Dependence of Temperature and Back-Gate Bias on Single-Event Upset Induced by Heavy Ion in 0.2-μm DSOI CMOS Technology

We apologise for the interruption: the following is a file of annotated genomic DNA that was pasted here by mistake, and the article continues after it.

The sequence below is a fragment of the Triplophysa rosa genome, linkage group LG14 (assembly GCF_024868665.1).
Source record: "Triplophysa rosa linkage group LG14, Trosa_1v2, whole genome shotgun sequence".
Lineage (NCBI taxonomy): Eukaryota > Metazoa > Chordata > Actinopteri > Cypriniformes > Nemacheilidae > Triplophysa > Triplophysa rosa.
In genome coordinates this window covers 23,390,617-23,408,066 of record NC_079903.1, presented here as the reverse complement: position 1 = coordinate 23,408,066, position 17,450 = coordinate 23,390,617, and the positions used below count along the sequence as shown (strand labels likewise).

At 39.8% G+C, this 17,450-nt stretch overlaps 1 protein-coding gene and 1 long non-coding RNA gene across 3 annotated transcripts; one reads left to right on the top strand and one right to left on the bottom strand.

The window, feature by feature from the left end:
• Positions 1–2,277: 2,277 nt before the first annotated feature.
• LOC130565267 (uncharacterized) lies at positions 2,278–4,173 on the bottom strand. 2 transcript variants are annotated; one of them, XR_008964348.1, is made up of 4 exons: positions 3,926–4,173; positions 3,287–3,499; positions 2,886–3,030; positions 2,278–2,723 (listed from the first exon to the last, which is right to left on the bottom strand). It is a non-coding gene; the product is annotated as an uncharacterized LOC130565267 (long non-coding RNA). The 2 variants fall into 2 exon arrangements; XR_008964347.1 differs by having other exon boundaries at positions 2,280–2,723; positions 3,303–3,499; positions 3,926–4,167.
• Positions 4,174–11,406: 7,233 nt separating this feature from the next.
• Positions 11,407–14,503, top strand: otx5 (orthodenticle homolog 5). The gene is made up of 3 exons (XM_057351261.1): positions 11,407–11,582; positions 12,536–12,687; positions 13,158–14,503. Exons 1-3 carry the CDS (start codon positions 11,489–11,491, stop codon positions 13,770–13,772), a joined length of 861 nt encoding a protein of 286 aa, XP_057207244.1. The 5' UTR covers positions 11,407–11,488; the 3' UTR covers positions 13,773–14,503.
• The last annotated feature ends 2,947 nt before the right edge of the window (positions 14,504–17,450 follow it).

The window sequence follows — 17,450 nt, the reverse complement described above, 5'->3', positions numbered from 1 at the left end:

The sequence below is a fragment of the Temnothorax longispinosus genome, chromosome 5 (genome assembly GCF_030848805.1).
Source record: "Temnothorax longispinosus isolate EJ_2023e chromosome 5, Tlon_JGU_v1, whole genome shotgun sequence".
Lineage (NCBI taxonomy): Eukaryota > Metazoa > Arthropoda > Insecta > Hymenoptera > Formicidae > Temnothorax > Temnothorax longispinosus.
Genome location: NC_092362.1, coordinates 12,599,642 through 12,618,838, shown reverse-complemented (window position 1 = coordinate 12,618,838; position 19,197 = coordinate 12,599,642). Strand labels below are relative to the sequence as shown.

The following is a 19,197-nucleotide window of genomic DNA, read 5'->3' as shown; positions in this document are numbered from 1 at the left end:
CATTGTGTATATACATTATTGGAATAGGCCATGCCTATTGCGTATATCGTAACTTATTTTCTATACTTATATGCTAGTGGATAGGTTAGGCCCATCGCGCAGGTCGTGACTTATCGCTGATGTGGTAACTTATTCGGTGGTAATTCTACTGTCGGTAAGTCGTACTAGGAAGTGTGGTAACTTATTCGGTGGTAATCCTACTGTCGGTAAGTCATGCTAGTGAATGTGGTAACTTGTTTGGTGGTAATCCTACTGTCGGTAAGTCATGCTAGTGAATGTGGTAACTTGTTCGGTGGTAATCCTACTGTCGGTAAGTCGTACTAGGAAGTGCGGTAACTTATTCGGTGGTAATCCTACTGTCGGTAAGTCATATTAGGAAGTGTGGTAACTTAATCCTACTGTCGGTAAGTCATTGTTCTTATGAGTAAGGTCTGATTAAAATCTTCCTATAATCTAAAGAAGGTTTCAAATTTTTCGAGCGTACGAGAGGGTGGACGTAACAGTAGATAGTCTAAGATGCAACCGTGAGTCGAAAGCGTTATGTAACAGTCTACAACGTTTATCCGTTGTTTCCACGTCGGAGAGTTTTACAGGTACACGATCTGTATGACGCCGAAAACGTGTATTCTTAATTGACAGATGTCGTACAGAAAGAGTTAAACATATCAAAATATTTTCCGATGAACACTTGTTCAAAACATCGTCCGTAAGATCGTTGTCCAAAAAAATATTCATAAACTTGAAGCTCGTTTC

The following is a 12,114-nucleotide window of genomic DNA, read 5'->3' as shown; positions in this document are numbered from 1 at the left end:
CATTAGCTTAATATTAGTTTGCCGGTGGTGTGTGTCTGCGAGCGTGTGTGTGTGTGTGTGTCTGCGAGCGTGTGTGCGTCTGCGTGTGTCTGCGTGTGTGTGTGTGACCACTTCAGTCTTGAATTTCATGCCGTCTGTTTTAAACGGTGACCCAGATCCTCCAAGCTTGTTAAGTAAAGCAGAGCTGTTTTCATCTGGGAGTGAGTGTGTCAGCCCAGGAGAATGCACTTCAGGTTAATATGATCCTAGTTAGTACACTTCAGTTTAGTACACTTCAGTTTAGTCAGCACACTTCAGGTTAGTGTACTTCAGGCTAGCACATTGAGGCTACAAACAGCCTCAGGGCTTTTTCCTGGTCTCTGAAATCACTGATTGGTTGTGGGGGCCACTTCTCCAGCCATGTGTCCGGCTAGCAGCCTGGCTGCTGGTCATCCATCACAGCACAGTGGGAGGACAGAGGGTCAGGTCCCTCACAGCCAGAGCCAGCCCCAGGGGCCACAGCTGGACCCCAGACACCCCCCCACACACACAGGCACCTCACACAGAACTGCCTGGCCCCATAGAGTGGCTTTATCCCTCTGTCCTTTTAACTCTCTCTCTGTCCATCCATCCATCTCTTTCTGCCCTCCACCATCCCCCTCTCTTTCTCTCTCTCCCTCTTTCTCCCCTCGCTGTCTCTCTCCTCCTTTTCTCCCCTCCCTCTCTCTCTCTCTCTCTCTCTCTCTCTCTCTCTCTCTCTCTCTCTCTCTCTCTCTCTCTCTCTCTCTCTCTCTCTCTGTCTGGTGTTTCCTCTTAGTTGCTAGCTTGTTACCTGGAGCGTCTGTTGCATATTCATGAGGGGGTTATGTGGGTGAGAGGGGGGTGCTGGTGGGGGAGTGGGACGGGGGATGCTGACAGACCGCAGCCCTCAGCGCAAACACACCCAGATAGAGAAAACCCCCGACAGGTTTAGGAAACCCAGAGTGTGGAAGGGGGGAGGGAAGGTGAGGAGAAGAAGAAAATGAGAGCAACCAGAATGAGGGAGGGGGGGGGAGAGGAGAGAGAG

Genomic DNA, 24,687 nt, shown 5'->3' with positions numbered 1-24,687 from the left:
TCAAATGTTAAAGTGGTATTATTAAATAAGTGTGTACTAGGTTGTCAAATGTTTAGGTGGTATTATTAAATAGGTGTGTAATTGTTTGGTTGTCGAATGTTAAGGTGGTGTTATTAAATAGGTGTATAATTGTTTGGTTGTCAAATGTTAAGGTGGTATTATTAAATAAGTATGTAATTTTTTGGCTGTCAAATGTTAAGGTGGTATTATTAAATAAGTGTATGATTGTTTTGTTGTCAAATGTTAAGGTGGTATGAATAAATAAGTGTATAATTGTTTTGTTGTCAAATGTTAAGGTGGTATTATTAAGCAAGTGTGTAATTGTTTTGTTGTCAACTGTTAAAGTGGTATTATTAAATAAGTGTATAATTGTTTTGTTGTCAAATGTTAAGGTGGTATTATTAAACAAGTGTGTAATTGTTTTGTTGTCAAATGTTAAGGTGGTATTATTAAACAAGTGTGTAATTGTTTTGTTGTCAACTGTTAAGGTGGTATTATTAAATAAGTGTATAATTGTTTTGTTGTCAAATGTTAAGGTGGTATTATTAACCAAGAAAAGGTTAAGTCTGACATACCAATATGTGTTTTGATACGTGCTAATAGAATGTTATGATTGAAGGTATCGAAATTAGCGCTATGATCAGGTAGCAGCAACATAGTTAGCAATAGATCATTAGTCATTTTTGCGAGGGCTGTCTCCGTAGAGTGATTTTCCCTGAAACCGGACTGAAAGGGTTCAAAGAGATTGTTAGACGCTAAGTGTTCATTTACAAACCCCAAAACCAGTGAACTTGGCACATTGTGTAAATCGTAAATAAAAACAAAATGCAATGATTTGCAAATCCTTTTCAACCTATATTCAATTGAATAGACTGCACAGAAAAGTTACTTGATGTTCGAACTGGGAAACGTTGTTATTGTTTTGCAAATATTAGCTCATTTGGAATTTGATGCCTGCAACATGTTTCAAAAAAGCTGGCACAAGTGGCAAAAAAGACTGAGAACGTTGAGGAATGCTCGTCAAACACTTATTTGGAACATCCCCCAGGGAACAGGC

The dependence of temperature and back-gate bias on single-event upset (SEU) sensitivity is investigated based on a 0.2- μm double silicon-on-insulator (DSOI) technology. At room temperature, an obvious decrease in SEU cross section with the negative back-gate bias is experimentally observed for a DSOI static random access memory (SRAM). The physical mechanism of single-event effect (SEE) is explained through technology computer-aided design (TCAD) simulations. TCAD simulations were also performed to explain the impact of back-gate bias on charge collection and full width at half maximum (FWHM) of the pulsewidth at various temperatures. Both charge collection and FWHM of the pulsewidth increase significantly with temperature rising from 240 to 400 K. It is demonstrated that the SEU threshold linear energy transfer (LET) for a DSOI 6T SRAM cell decreases with an increase in temperature. Compared with a fully depleted SOI (FDSOI) technology, the unique independent back-gate bias scheme for a DSOI SRAM cell exhibits higher tolerance to SEU. At 400 K, it is found that the SEU threshold LET (LET th ) for a DSOI 6T SRAM cell increases by 12.5% with back-gate bias of nMOS reduced from 0 to −15 V.